All About Sessions In ASP.NET Core

HTTP is a stateless protocol, so we need some mechanism to maintain our App State. Server Side Session has been a way to maintain our state on the server side. In this article we'll see what differences ASP.NET Core has introduced regarding SESSION.

We'll quickly discuss how we used to use Sessions before ASP.NET Core and then we'll see how to access Sessions in ASP.NET Core.
 

Session In Pre-ASP.NET Core era

  • You get Session functionality by default (without adding any package)
  • Previously, you would have accessed Session by -

    • Session variable in your Controllers/Forms
    • System.Web.HttpContext.Current.Session in places where you don't have direct access to the Session variable.

  • Anything you store in session is stored as Object. You store values in Key/Value format.
    1. Session["mydata"] = 10;   
    Or to access on those places where Session is not available (e.g. Non-Controller classes)
    1. System.Web.HttpContext.Current.Session["mydata"] = 10;   
  • Quite difficult to mock Session Object for Unit Testing

Session in ASP.NET Core 2.2

  1. Now, Session is not available by default.
  2. You need to add the following package. Meta package by default provides you this.
    1. <PackageReference Include="Microsoft.AspNetCore.Session" Version="2.2.0" />  
  3. In Startup.ConfigureServices, you need to add the following to register services with DI Container.
    1. services.AddDistributedMemoryCache();//To Store session in Memory, This is default implementation of IDistributedCache    
    2. services.AddSession();  
  4. In Startup.Configure, you need to add the following (before UseMVC) to add Session Middleware.
    1. app.UseCookiePolicy();      
    2. app.UseSession();      
    3. app.UseMvc(routes =>    
  5. Make sure the following is also there (It is added by default when you use ASP.NET Core MVC Template).
    1. app.UseCookiePolicy();   
  6. ASP.NET Core 2.2 onwards adds Cookie Consent (true) in the Startup file. When an application runs, the user needs to accept Cookie Consent on screen. When the user accepts the policy on the page, it creates a consent cookie. It is to follow GDPR and to give control to the user if the user wants to store cookies from a site or not. If the user doesn't accept that, Session does not work because Session requires a cookie to send/receive session Id. You may face this issue while working with ASP.NET Core MVC default template.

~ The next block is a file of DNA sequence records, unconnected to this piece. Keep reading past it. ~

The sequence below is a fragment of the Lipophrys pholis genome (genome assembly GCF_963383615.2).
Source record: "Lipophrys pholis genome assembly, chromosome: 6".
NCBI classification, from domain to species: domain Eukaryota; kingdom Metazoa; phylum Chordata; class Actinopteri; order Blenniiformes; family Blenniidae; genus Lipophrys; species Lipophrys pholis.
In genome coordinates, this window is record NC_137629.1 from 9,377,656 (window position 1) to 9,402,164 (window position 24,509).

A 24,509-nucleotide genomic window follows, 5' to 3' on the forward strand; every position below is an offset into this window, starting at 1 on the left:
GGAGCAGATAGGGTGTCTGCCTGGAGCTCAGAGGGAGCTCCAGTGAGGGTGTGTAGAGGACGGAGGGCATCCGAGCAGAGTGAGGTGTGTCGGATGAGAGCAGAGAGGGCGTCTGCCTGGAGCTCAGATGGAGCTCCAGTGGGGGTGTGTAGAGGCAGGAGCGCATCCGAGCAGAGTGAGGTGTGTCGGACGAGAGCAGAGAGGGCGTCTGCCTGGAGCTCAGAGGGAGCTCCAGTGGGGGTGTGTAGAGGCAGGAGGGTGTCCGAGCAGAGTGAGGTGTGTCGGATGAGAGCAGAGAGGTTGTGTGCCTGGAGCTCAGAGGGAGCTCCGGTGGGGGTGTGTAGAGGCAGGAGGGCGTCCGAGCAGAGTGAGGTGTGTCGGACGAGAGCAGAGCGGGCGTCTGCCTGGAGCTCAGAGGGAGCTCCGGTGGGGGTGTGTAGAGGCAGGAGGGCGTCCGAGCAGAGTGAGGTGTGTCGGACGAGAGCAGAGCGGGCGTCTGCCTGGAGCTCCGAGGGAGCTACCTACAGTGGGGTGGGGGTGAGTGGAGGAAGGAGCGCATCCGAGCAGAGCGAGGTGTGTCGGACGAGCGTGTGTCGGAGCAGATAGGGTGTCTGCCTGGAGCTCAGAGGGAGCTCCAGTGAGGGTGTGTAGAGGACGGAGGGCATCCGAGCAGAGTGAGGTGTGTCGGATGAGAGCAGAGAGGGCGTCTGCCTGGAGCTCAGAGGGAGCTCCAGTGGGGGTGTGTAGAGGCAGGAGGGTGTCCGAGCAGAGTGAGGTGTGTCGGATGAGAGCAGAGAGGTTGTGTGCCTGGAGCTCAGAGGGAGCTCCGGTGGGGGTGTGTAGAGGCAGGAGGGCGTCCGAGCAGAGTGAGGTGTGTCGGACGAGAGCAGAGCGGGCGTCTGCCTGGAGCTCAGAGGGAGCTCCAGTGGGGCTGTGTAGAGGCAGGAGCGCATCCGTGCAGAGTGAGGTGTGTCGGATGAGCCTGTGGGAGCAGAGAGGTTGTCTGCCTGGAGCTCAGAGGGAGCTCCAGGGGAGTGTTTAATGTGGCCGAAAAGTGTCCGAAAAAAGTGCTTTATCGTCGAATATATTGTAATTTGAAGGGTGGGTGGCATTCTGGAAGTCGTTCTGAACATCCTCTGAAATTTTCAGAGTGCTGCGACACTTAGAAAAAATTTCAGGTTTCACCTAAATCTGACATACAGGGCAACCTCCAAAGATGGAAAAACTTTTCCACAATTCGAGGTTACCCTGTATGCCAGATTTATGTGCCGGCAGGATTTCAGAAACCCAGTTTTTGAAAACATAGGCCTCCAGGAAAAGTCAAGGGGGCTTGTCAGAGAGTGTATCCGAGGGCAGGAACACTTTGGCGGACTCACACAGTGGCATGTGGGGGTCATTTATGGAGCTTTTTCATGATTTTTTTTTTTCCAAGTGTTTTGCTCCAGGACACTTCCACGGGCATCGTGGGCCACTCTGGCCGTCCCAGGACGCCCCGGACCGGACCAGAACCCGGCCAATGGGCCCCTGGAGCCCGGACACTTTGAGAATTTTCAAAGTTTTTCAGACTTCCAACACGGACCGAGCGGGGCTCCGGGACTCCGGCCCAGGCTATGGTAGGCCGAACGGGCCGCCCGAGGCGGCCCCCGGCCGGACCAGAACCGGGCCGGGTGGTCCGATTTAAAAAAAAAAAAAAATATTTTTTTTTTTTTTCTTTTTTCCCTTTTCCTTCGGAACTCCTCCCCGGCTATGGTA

How to access Session in Controller?

 
You will notice that you don't have "Session" variable available now. Controller now has a property "HttpContext" which has "Session" variable. So, you can access session in controller by using the following code.
  1. var a = this.HttpContext.Session.GetString("login");    
  2. HttpContext.Session.SetString("login", dto.Login);  

How to access Session in Non-Controller class?

 
Now, you don't have System.Web.HttpContext.Current.Session in ASP.NET Core. To access session in non-controller class -
  • First, register the following service in Startup.ConfigureServices;
    1. services.AddSingleton<IHttpContextAccessor, HttpContextAccessor>();  
  • Now, register a class (example - TestManager) where you want to access the Session in Startup.ConfigureServices;
    1. services.AddScoped<TestManager>();  
    Note
    You may use AddTransient or AddSingleton according to your logic.

  • Now, in TestManager class, add the following code.
    1. private readonly IHttpContextAccessor _httpContextAccessor;    
    2. private readonly ISession _session;    
    3. public TestManager(IHttpContextAccessor httpContextAccessor)    
    4.    {    
    5.         _httpContextAccessor = httpContextAccessor;    
    6.         _session = _httpContextAccessor.HttpContext.Session;    
    7.     }  
The above code is receiving IHttpContextAccessor object through dependency injection and then, it is storing Sessions in a local variable. 
 

How to access Session in View file?

 
Add the following at the top of your View file.
  1. @using Microsoft.AspNetCore.Http    
  2. @inject IHttpContextAccessor httpContextAccessor   
Then, you may access the Session variable in your View like following.
  1. @httpContextAccessor.HttpContext.Session.GetString("login")   

What else is changed regarding Session?

  • Session is non-locking now.
  • A session is not created until you have at least one value in it
  • You need to use functions to get & set data. Array syntax is not supported now.
  • Now, ISession only provides Get & Set method which takes & returns data in Byte Array format.
  • If you want to store data in the String format, you may add the following in your file and use extension methods.
    1. using Microsoft.AspNetCore.Http;   
    It exposes the new extension methods.
    1. SetInt32    
    2. GetInt32    
    3. SetString    
    4. GetString    
    Under the hood, these covert the data into bytes.

  • You may also write your own extension methods. For example, the following Extension Methods help you store & retrieve any complex type.
    1. public static class SessionExtensions        
    2.     {        
    3.         public static void Set<T>(this ISession session, string key, T value)        
    4.         {        
    5.             session.Set<(key, JsonConvert.SerializeObject(value));        
    6.         }        
    7.         
    8.         public static T GetObject<T>(this ISession session, string key)        
    9.         {        
    10.             var value = session.GetString(key);        
    11.             return value == null ? default(T) : JsonConvert.DeserializeObject<T>(value);        
    12.         }        
    13.     }   
In the next article, we'll learn about SESSION Wrapper Design Pattern.
 

Summary

 
Session concepts are similar to what we've seen in earlier .NET Frameworks. The real difference is that now, it is cleaner & more flexible to use.